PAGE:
CSS Margin vs. Padding: What’s the Difference?

Margin vs padding, two HTML tags that add extra space around an elements, This blog will help you get a basic understanding of both

Techestudio Editors 5 months ago 0 106
New to website designing? Can not comprehend padding vs margin CSS? Do not worry! This blog will help you get a basic understanding of both. Margin and padding are two HTML tags that add extra space around an element for styling purposes. But what’s the difference between margin and padding? And, how do they both work with otherelements? You can make better design decisions for your website once you fully understand the difference between margins and padding.

 CSS Margins

Margin is an extra space that is added outside an element. It creates a distance between components. On a page, margins can move an element left, right, up, and down. The margin has no background color and is entirely transparent. The width and height of the margin are measured in percentages (%). You can adjust the margin size for each side of the elements separately. The margin pushes adjacent items away to create a space.

CSS Padding

Padding is the space between the element and the content contained within it. Padding is calculated in pixels. It is not transparent, and the background color can be affected by padding. It either increases the element size or decreases the content inside to create space.

 CSS Margin vs. Padding:

So one term can be used to describe both “outside” and “inside,” but not individually. Margin works only with elements, while padding works only with tags (specifically content tagged with a <p> tag). Elements with margin and padding attributes include DIVs, SPANs, Ps, and IMGs. You can use padding for both decorative and functional purposes. Margin can only be used for decorative purposes. The padding property controls the space inside an element, whereas the margin property holds the space outside an element.


Let us see it like that. If we create two boxes, one inside another, using HTML and CSS. Both boxes would have default margins and padding. Adding a margin up to 10 px in an inner box would automatically create a space around the inner box. Directly, this would result in increasing the size of the outer box. Similarly, if we add padding to the inner box, the space would be added inside and outside its borders. The padding would expand the size of the inner box. If we delete all of the borders of boxes, “margin” and “padding” would function very likewise. They both would show space between the content within the div and the content surrounding the div. When padding and margin are combined, they add up to the total value of space added. For example, if you set an element’s margin-left and padding-right to 5px, then the element’s left side is adjacent to another element (or is touching) by 5 pixels, and its right side has 10 pixels of space added around it. Add together both values of 5px and 10 px, and get 15 px.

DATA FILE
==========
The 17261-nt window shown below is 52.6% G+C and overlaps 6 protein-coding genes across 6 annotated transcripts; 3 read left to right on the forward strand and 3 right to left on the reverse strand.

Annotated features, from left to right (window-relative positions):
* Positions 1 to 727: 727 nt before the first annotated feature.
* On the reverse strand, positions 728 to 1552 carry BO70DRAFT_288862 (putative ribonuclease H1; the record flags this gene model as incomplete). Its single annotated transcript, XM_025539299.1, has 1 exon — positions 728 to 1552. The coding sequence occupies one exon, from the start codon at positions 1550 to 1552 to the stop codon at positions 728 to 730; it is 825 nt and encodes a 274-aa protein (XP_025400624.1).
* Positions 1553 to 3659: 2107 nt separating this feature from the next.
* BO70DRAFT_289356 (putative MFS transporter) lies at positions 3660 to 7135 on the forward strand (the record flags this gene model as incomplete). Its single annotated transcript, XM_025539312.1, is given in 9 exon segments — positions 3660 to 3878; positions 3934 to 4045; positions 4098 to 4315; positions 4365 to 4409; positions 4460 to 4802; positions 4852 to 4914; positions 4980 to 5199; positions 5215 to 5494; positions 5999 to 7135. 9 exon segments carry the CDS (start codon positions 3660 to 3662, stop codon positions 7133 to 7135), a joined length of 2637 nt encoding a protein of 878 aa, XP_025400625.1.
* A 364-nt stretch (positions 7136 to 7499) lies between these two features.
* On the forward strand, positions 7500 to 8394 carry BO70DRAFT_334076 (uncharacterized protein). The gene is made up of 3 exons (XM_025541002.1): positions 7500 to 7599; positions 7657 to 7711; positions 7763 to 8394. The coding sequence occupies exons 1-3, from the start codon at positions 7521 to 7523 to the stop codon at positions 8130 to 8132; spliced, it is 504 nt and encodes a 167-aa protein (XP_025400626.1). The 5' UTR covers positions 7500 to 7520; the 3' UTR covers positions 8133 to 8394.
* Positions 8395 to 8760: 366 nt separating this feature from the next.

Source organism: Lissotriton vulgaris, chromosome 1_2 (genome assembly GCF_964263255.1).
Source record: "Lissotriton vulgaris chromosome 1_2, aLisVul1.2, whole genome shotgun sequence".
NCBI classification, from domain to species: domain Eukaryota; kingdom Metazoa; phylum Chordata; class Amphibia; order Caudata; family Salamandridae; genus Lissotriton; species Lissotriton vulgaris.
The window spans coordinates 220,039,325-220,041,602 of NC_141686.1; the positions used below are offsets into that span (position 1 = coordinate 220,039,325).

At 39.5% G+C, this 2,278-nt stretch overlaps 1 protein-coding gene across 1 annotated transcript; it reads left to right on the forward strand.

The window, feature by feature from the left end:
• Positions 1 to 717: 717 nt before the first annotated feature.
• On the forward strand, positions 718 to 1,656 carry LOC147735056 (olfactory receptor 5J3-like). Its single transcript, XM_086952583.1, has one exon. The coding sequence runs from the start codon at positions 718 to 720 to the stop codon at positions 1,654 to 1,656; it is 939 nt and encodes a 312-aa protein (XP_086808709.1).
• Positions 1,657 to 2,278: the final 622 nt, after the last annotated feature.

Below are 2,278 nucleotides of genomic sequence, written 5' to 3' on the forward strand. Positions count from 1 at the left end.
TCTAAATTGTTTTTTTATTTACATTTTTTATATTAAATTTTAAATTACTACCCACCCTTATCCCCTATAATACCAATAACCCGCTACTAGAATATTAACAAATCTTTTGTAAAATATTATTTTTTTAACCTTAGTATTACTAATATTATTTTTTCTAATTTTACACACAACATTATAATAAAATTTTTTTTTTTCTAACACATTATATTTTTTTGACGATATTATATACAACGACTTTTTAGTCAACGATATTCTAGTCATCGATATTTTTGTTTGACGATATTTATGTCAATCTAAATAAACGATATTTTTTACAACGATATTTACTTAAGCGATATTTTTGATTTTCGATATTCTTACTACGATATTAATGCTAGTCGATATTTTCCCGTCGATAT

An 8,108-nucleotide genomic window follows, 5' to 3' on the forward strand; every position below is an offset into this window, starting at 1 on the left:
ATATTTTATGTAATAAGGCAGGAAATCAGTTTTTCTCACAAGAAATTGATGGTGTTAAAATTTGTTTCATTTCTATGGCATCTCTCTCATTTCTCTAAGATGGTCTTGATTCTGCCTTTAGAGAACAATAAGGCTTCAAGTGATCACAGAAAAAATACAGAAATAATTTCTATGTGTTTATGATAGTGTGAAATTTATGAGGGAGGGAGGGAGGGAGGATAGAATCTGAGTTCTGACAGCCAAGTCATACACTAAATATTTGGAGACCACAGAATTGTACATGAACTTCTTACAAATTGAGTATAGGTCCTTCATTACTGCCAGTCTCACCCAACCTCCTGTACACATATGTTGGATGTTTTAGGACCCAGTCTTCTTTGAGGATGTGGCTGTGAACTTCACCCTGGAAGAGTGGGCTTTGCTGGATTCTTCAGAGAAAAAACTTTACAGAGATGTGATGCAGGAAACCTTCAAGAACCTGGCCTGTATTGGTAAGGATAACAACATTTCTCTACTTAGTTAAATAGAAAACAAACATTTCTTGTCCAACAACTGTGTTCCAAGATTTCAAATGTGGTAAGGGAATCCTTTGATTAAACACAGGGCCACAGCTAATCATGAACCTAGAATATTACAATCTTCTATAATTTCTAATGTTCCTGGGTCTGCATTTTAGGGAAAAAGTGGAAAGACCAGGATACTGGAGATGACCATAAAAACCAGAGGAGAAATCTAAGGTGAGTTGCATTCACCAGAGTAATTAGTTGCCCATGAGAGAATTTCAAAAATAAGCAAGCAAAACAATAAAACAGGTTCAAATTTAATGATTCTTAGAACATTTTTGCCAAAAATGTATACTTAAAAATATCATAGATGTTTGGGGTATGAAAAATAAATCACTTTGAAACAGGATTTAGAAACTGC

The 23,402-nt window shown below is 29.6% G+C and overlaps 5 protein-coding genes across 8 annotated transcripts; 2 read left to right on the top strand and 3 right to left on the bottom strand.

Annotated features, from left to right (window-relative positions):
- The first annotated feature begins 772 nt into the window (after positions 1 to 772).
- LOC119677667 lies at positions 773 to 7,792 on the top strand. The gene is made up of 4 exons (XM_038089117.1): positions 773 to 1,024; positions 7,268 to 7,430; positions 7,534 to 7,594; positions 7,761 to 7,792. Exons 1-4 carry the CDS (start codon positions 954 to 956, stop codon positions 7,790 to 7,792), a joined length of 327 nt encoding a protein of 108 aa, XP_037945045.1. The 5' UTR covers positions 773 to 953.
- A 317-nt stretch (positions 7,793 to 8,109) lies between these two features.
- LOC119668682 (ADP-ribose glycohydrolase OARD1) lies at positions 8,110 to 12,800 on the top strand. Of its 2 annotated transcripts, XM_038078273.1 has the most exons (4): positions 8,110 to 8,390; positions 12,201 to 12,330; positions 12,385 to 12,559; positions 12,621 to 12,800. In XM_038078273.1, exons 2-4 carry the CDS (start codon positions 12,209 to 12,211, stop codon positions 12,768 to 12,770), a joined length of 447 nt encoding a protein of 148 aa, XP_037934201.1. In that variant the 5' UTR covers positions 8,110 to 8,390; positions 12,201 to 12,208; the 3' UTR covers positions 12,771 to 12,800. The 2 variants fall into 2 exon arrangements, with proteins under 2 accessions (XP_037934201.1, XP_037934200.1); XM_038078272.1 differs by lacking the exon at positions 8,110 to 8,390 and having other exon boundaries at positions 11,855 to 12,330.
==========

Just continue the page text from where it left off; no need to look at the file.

When should you use HTML Margin vs. Padding CSS?

Generally, you use a margin when you want to add space to an element. This can be for decorative purposes such as a logo, to make text wrap around an object, or to create space between two images. Padding is used for functional purposes such as creating space within structural tags (such as <p> ) for added emphasis or adding a line of spacing around an image so that items don’t appear to be moving when they change position on the page. If you need both decoration and functionality, then use margin with padding. This can make your page easier to read and could even make your page more understandable to search engines. For Example: If you want a decorative margin on the left side of an element, such as a logo or some alignment text, you can use padding-left instead of margin-left, which will add space without preventing other elements from wrapping around it. You can also use a negative margin. This allows you to move the element closer to its top or left neighbor element or its right and bottom neighbor element. But mostly programmers prohibit to use it. Whereas, you cannot use a negative value in padding.


To wrap up, the following table would make comprehending the difference between margin and padding easier.



It is the outer space of an outer element. It controls the inner space of an inner element.
Margin can be of negative value Padding cannot be negative.
Margin does not affect the styling, position, and background of an element. Padding affects and can change the position of elements, background, and style.
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